The point of ice in your cocktail is to make it cold, right? Yes and no.
As Simon Rich points out, "If a gin or vodka travels to Iceland for its pure water source and you throw a seven-month-old burnt cloudy ice cube that was stuck to a packet of frozen peas in your drink, you just negated the trouble they went through."
In other words, once that ice cube melts and dilutes your drink, those flavors it soaked up in your freezer are going to leach into your drink.
However, most of us don't have a full-service bar at home (it might be kind of worrisome if we did) and limited budgets, so we'll focus on what you can do at home to make sure your whiskey and sodas, martinis, Manhattans, and sidecars are the best they can be.
Let the bartenders and mixologists fuss about hand-carved and specially ordered ice. Let's work with what we have.
As mentioned above, ice can retain flavor. The older it is, the more likely it is to get freezer burn. So if you're chilling drinks with old and uncovered ice in your freezer, you might be negating all the work you went through to make a decent cocktail.
You want to have fresh ice for drinks, and you want to store it in a plastic bag or container so it won't get exposed to all kinds of undue influence. If you're in doubt about the provenance of ice you currently have, do a sniff and taste test. Dropping it into an inch or two of still water and holding your nose over the cup can help you decide whether it's usable or not.
Turns out the internet is filled with delightful and dedicated cocktail nerds who have researched all kinds of ways to make cocktail-worthy ice at home, including the cooler method (kind of a pain in the ass, but the results are impressive). To be honest, only a couple of methods were winners in terms of ease of use and results for the average home cook/drinker.
The first method requires an empty freezer, boiled water that's been cooled down (many suggest doing this twice) or filtered water, ice trays, plastic wrap, and freezer bags.
Pour the water into trays, cover with wrap to keep out odors and flavors. Once frozen, empty the trays into freezer bags, and seal and date the bags. The boiled or filtered water will make sure certain impurities stay out of your ice, although they won't necessarily create perfectly clear ice. However, it will taste better.
The second method? Freezing water slowly at a high temperature. When water becomes ice at a slower rate, it "forces gases out, creates large crystals, and allows density changes to occur with minimal stress," as explained by Kevin Liu over at Science Fare.
So, in order to create a dense, nearly clear cube of ice at home, just set your ice trays in your fridge or freezer at just below freezing point (ideally around 30°F or -1°C). Liu has a mini-dorm fridge for just this purpose, but there's no reason you can't experiment with your regular-sized fridge and freezer to get similar results.
When you use your ice, keep it in the freezer. Having it sit around in an ice bucket or chest means it has already started melting, ever so slowly, and it will dilute your drink quicker. Pull out cubes only as you need them.
The pros often obsess about how clear the ice is, mostly for aesthetic reasons (turns out the belief that clear ice equals pure water is bunk), but for the home bartender, the paramount rule you need to remember is this: you want ice cubes or spheres.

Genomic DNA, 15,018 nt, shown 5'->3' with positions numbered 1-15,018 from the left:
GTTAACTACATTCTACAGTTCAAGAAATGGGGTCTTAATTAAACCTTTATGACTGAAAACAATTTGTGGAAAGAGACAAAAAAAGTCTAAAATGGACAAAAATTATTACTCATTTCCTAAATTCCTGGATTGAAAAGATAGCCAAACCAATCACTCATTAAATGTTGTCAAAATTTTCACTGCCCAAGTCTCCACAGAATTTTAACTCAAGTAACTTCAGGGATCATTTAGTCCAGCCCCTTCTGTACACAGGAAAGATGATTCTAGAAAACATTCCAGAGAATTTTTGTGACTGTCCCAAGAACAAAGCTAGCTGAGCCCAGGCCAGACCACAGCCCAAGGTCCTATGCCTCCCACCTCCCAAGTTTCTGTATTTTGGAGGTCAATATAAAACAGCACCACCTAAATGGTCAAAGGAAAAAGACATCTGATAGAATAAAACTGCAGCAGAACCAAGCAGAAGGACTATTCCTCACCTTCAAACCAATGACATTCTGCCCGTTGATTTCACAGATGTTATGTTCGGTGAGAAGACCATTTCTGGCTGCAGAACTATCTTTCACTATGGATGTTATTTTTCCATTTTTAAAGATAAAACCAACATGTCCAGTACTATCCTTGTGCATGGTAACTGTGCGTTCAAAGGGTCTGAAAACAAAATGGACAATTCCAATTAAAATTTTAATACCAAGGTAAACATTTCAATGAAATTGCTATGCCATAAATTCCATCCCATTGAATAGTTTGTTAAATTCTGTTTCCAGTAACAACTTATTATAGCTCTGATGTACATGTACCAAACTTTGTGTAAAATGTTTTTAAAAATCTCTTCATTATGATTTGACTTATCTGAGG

A 1" x 1" square cube is the industry standard. Anything too large will sit above the surface of your drink, which means the atmosphere around the ice will get chilled and not your booze (although it will still get diluted with water). And while many ice trays are silicone, mixologist Eben Freeman opts for plastic organizing trays purchased from his local Chinatown, saying that the flavor of silicone can leach into the ice.
Some things to keep in mind: Anything normally served in a lowball glass does better with cubed or spherical ice. Those that include a bubbly mixer, i.e. tonic water, should be made with square cubes because the shape preserves carbonation. Juleps and swizzles (or "booze slushies" as Food52 calls them) require crushed ice.
James Bond isn't the only one who cares whether his drinks are shaken or stirred. It turns out the method you use has a big difference on your drink. In general, shaken drinks are much colder than the stirred version (sometimes by as much as 10 degrees), but stirred drinks are higher proof. Over at Gizmodo, they measured shaken ice and alcohol and discovered that the process cut the spirit's proof by almost fifty percent.
Keep in mind that bartenders stir almost all drinks. Normally, only drinks that contain citrus juice, egg whites, cream, or half-and-half get shaken to thoroughly incorporate all the ingredients that might otherwise separate and create a beautiful, cloud-like froth.
As always, we can count on the molecular gastronomy camp to take the quest to the next level. There are many recipes and tutorials out there for classic cocktails being served inside a hollow ice sphere, whether you like old-fashioneds or negronis. This does seem to negate the whole "shaken or stirred" question entirely.
Hardcore liquor enthusiasts who don't want to dilute their whiskey or scotch at all use something else: soapstone cut into cubes. You put these guys in the freezer for several minutes and then add them to your drink, and you can enjoy your liquor ice-cold and undiluted by that sissy substance, water.
I personally am made of gentler stuff, so I actually like my drink to be a little diluted. If I'm enjoying a really top-shelf spirit, I compromise by using three stones and one actual ice cube, thus getting the best of both worlds.
And if you don't want to mess around with any of this, freeze some grapes, put them in a glass of white wine, and call it a day.
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